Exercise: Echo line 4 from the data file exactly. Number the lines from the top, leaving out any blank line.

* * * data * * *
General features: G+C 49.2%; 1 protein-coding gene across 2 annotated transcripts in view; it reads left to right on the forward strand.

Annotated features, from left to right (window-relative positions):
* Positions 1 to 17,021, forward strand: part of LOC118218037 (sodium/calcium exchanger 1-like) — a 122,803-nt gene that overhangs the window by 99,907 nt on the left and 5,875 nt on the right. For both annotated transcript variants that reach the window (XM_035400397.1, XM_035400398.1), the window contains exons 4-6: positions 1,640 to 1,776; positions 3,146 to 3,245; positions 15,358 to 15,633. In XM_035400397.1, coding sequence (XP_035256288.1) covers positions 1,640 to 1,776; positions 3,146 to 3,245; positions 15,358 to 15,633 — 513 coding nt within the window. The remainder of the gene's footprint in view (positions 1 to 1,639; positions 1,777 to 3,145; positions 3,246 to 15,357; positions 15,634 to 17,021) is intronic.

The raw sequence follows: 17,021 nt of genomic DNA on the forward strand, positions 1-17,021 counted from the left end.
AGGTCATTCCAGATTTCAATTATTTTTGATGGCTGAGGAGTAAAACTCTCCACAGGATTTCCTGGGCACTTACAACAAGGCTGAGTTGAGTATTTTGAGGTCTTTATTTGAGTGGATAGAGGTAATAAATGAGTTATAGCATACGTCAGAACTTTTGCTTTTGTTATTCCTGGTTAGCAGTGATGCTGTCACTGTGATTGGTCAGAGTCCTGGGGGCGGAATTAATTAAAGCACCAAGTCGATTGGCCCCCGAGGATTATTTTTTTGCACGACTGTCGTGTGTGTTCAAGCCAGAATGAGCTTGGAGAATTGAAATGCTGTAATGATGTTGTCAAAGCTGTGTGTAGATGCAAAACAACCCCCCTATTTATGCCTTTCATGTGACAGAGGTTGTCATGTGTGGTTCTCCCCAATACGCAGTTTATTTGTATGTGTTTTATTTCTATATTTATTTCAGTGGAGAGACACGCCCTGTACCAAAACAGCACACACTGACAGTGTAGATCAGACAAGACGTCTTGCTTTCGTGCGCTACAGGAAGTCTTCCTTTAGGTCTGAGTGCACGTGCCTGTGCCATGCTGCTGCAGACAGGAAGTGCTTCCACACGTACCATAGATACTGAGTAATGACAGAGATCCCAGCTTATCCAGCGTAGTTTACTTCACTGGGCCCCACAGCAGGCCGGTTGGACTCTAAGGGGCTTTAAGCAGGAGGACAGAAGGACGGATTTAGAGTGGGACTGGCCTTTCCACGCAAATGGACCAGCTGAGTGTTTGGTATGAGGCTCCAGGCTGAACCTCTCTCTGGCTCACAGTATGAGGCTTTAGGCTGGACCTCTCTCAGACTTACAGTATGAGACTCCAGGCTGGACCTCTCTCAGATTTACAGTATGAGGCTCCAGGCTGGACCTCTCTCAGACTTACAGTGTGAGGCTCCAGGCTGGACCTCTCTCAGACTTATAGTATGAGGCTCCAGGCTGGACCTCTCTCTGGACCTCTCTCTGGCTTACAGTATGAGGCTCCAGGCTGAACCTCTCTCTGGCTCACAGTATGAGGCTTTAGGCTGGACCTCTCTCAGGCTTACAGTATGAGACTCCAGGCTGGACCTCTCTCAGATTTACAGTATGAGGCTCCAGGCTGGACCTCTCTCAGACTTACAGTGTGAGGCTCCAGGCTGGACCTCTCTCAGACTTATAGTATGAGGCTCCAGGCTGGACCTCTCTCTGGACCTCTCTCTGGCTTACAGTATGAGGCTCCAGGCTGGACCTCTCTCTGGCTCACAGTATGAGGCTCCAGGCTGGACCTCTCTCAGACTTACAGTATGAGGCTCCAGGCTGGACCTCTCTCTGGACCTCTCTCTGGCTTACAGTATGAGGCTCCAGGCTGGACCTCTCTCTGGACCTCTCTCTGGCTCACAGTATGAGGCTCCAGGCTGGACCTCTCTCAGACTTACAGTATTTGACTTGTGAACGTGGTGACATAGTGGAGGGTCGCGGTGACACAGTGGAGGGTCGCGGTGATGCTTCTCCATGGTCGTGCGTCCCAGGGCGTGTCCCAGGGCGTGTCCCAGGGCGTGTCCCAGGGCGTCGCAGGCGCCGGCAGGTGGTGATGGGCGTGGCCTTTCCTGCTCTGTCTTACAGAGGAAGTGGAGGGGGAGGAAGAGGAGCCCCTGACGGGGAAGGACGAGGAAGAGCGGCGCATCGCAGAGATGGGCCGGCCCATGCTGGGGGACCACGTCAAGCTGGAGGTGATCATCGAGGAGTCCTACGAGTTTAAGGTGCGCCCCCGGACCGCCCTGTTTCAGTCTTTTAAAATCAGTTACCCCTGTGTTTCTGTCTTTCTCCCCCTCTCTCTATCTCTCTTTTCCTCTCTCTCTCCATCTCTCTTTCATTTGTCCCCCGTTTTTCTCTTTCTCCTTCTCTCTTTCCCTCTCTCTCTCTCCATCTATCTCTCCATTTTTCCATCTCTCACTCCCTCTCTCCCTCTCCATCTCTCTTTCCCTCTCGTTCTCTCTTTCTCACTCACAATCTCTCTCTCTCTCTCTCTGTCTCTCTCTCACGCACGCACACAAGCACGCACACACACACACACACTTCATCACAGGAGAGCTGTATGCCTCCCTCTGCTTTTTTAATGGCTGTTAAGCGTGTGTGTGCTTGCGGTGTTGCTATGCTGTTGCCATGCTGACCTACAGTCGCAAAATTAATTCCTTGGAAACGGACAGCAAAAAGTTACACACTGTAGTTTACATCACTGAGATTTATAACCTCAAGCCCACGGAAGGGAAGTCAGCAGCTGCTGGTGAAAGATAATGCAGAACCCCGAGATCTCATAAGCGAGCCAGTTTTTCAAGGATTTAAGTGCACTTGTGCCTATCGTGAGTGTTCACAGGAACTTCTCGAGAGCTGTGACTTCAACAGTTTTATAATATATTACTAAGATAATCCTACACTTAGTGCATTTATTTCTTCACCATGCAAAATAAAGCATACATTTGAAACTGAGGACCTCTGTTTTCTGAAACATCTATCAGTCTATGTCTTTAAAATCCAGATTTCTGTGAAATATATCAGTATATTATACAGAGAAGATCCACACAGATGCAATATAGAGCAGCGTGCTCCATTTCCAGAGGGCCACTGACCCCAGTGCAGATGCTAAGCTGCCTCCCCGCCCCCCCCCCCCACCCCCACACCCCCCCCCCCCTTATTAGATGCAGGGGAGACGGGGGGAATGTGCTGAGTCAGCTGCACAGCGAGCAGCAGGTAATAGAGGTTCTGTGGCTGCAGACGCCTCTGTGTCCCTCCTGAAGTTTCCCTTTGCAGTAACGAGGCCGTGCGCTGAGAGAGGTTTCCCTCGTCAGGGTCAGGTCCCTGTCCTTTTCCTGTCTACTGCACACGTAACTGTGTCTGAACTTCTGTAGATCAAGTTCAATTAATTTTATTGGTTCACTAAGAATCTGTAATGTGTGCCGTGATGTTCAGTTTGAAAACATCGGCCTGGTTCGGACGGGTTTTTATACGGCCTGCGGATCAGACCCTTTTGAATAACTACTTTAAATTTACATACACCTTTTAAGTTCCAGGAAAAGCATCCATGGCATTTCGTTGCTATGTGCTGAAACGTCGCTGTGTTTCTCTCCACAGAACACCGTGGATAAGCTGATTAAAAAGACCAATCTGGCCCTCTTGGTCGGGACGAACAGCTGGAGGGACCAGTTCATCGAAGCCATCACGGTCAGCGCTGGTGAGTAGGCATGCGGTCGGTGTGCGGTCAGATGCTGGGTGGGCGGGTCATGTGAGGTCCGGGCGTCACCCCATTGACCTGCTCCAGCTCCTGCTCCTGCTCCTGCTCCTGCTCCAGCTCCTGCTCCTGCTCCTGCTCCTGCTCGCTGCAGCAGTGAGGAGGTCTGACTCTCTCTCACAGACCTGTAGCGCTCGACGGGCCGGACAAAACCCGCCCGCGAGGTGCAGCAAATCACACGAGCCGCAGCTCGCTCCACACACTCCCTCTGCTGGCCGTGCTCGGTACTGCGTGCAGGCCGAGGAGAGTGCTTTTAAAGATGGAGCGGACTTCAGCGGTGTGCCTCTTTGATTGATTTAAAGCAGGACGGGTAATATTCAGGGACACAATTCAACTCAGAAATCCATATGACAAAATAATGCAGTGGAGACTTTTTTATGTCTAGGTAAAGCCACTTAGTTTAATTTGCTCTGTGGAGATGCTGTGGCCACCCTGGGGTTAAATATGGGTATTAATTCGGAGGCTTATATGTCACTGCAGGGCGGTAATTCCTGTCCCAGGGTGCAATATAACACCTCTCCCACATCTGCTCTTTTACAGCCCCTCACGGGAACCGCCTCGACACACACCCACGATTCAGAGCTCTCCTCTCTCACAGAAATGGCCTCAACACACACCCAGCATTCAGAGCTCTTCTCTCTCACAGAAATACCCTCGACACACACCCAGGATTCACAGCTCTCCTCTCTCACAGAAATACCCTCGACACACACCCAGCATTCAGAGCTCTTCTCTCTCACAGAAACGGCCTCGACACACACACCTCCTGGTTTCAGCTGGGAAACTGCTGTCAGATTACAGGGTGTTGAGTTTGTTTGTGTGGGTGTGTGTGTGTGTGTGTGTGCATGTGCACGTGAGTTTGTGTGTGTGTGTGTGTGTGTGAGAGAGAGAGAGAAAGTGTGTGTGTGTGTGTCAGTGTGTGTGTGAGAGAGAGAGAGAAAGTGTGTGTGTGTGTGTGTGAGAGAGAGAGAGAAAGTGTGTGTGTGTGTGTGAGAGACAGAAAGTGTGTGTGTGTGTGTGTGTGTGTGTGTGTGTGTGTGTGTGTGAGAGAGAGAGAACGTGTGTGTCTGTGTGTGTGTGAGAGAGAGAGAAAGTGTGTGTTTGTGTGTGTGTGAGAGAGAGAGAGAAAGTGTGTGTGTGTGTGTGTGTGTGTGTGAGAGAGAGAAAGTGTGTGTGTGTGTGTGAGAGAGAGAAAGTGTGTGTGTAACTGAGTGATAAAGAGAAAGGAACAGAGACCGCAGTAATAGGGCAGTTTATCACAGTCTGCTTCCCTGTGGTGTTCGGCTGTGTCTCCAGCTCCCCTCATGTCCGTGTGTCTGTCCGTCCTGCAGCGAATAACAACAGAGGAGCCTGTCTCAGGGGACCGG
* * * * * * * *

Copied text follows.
The raw sequence follows: 17,021 nt of genomic DNA on the forward strand, positions 1-17,021 counted from the left end.